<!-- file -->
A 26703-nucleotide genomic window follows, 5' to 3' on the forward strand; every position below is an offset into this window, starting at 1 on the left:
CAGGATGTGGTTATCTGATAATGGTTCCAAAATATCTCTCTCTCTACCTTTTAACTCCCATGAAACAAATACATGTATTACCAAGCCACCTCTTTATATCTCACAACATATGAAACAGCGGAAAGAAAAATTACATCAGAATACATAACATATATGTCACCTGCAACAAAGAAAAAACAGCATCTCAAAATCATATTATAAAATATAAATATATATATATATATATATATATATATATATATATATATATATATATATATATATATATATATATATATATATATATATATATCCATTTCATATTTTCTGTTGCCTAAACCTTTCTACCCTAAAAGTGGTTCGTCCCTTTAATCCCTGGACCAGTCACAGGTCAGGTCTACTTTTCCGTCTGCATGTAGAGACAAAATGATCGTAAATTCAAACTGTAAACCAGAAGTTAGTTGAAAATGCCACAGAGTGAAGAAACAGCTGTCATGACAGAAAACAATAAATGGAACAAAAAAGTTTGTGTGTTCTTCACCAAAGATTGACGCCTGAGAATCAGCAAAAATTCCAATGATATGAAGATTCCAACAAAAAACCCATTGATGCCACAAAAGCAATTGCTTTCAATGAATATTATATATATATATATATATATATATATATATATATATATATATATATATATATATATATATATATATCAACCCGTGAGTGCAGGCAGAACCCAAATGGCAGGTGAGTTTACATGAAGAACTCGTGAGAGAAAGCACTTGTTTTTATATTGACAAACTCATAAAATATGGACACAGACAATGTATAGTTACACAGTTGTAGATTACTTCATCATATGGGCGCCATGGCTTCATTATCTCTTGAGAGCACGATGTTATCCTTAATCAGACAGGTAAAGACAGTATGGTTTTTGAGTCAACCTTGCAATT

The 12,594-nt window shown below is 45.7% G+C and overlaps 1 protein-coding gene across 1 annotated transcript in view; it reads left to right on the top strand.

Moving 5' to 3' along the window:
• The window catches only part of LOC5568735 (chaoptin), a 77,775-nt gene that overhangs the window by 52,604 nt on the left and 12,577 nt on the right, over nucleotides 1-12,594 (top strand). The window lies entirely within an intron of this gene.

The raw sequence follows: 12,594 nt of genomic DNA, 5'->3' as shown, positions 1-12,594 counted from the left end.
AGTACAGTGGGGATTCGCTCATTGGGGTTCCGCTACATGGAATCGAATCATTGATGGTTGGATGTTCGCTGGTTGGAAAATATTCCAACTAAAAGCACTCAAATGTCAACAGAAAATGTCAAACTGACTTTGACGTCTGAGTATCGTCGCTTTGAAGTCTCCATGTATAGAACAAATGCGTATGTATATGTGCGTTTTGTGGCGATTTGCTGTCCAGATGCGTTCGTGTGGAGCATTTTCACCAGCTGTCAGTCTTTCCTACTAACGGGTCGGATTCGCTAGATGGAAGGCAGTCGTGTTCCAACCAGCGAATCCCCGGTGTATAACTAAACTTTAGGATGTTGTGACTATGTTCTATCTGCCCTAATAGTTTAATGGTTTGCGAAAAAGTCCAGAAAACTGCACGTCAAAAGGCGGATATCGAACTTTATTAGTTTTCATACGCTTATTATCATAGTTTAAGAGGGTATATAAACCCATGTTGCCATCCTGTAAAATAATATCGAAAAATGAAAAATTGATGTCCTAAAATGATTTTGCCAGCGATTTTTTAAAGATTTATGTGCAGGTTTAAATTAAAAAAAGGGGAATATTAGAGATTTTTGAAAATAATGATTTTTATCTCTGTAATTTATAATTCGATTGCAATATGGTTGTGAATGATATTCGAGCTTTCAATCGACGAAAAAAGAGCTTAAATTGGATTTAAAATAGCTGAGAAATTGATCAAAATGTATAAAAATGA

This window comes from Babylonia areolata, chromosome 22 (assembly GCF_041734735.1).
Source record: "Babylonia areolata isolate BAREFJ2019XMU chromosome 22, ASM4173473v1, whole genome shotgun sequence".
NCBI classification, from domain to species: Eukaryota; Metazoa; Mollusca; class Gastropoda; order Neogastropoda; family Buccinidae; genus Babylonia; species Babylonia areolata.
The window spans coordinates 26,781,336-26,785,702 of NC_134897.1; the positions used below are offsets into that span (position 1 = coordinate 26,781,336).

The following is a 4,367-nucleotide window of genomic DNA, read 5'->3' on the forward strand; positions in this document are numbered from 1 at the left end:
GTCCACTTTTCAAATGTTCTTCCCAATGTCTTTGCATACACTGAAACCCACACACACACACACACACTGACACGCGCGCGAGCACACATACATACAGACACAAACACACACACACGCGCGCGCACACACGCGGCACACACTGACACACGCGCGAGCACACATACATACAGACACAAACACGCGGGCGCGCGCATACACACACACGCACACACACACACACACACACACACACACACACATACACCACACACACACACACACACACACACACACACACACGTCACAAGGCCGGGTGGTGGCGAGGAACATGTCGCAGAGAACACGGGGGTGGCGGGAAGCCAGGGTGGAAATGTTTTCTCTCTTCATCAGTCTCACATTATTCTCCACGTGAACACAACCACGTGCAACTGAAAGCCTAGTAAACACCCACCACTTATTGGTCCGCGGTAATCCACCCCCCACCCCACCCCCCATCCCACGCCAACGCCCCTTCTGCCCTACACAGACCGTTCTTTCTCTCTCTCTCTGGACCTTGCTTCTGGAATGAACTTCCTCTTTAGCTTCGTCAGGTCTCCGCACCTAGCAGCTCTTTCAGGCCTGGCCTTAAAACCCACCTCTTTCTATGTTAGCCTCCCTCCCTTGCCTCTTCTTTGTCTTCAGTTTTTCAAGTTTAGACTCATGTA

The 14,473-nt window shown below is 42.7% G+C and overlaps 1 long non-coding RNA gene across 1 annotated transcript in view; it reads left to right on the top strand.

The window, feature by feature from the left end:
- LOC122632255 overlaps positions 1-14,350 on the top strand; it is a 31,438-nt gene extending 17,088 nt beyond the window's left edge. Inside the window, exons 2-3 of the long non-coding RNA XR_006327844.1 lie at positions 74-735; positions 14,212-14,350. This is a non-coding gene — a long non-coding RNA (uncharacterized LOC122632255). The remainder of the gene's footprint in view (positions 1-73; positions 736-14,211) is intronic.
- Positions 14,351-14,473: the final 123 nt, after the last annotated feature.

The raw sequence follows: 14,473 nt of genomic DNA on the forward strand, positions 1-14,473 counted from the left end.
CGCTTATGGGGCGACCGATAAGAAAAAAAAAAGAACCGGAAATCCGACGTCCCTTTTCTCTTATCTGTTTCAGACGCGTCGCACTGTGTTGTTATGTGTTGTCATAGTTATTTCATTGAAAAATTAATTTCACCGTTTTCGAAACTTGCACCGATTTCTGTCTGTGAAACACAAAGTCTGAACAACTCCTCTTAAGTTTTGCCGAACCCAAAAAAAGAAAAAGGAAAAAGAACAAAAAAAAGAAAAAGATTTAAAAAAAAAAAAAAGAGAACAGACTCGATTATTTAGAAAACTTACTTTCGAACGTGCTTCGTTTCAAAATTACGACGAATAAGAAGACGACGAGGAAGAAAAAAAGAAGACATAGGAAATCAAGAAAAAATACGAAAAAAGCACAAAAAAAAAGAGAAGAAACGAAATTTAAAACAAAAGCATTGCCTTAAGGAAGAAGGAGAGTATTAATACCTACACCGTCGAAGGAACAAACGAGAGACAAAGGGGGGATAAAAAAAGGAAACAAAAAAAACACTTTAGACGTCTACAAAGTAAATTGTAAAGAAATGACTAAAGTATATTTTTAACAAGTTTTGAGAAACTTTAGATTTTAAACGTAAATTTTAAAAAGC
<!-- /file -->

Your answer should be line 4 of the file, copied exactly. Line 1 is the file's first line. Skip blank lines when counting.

Moving 5' to 3' along the window: